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A Babe in the Universe

Superstar Burns Bright

28 May 2011, 17:36 UTC
Superstar Burns Bright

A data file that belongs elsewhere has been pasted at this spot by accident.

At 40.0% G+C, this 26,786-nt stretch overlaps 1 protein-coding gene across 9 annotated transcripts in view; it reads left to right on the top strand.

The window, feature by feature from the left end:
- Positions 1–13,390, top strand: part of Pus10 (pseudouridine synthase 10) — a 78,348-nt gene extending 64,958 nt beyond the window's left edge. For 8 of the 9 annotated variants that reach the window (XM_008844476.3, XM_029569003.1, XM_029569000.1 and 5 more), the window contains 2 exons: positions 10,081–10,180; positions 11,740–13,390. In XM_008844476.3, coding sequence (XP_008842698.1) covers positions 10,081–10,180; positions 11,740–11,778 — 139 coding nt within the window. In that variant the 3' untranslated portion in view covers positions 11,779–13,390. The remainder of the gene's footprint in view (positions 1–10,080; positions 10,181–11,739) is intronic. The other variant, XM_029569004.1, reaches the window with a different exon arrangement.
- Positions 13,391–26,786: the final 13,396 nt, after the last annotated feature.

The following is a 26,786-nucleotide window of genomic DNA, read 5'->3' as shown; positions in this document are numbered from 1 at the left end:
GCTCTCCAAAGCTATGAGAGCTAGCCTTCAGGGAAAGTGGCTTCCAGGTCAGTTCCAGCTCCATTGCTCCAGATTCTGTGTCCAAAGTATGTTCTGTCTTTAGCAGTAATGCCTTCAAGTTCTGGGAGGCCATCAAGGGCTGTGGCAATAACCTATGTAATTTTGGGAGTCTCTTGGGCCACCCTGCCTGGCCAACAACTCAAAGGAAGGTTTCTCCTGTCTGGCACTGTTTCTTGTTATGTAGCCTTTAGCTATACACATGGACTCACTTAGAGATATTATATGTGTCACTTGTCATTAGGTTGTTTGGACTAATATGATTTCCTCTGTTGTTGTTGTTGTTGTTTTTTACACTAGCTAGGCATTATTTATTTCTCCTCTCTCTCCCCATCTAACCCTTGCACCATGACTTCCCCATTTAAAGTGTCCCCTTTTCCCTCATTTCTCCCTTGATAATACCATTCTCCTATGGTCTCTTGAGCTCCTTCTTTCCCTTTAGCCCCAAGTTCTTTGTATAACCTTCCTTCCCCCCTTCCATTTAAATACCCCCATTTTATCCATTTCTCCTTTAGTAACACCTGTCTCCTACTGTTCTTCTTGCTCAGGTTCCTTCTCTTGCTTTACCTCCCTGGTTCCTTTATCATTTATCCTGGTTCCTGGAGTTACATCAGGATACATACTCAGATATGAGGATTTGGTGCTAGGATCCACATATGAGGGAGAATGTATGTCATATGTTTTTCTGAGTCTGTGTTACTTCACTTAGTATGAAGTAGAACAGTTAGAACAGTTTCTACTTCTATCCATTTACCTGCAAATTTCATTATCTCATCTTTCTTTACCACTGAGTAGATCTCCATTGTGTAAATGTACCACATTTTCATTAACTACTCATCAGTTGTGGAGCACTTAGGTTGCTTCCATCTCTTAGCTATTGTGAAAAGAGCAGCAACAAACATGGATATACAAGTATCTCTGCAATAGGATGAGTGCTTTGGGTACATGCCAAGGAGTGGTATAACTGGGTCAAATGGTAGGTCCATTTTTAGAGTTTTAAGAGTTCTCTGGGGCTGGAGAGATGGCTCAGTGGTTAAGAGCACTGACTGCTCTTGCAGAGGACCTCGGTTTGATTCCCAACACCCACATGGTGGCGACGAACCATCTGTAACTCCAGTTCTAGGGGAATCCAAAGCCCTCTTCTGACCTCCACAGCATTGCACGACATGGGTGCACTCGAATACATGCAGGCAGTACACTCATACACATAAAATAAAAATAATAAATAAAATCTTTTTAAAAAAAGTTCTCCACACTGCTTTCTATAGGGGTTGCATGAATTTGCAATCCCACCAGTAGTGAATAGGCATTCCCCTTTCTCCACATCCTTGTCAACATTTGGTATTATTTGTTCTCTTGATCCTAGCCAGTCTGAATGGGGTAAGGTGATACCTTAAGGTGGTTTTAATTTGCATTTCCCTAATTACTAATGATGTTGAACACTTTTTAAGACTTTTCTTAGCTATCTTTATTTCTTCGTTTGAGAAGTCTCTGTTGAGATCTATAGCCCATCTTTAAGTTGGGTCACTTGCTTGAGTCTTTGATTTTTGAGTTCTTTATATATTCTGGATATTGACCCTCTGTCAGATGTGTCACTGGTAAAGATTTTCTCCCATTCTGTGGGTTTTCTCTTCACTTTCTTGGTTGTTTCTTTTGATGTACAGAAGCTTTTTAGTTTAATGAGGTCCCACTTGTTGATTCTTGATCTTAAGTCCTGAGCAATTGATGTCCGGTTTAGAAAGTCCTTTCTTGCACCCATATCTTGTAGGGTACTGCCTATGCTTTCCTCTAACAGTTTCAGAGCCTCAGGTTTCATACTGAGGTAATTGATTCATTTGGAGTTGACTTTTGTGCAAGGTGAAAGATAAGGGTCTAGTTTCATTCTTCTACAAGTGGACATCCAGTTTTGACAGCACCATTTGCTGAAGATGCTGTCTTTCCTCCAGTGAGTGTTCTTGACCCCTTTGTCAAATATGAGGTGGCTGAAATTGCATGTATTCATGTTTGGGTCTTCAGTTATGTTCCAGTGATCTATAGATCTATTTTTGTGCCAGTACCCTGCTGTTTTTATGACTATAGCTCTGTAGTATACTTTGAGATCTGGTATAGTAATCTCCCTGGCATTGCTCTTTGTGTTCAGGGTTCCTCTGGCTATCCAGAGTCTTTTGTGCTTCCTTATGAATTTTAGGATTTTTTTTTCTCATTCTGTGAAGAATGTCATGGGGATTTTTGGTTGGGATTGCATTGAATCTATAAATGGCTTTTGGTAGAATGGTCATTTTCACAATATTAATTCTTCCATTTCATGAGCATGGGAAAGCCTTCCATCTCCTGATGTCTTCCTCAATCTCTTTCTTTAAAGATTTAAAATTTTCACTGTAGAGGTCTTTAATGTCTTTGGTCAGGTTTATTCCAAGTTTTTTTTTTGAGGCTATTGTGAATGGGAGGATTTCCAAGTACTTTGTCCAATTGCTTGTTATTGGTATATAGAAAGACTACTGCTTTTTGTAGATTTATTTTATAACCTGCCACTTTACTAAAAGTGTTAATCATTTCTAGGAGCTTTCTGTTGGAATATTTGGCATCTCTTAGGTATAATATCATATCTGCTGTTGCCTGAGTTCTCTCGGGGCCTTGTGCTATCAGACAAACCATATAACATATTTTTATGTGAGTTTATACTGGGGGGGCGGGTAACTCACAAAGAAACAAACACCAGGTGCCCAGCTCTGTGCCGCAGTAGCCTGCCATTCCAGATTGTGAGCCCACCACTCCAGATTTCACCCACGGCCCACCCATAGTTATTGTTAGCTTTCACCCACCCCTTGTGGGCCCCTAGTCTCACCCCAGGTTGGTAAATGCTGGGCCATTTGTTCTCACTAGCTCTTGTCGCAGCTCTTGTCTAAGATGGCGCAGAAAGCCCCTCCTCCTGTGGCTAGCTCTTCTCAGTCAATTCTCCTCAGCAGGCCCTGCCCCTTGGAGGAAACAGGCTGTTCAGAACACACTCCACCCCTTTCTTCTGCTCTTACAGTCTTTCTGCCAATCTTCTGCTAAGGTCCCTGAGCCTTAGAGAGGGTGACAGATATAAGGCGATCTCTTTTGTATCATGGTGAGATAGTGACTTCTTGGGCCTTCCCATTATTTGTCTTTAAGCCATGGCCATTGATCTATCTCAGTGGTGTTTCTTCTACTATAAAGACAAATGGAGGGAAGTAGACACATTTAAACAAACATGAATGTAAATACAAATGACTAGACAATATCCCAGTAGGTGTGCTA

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Aloha! From Oahu we have moved on to a favourite place, the Big Island. This is a place to observe erupting volcanoes and dive with giant Manta Rays. Photos coming soon!The European Southern Observatory's Very Large Telescope (VLT) has discovered that star VFTS 682 is a "superstar" 3 million times as bright as our Sun. This star, with a mass 150 times that of the Sun, apparently burns in isolation. VFTS 682 is not part of any known star cluster. The very existence of this star challenges old theories of star formation.Since the time of Pierre Laplace, stars and stellar systems have been thought to condense from clouds of gas. In Space gas clouds tend to dissipate rather than contract. The heat generated from gravitational contraction would make paradoxically make gas dissipate even faster. Somehow gas has contracted until a star ignites, many trillions of times in the Universe.The Big Bang is theorized to have created thousands of Black Holes. If a Black Hole encountered a gas cloud, the event would draw gas inward until temperature and pressure ignited a star. Presence of the Black Hole would stabilize the new star and prevent it from dissipating. The rotating core around ...

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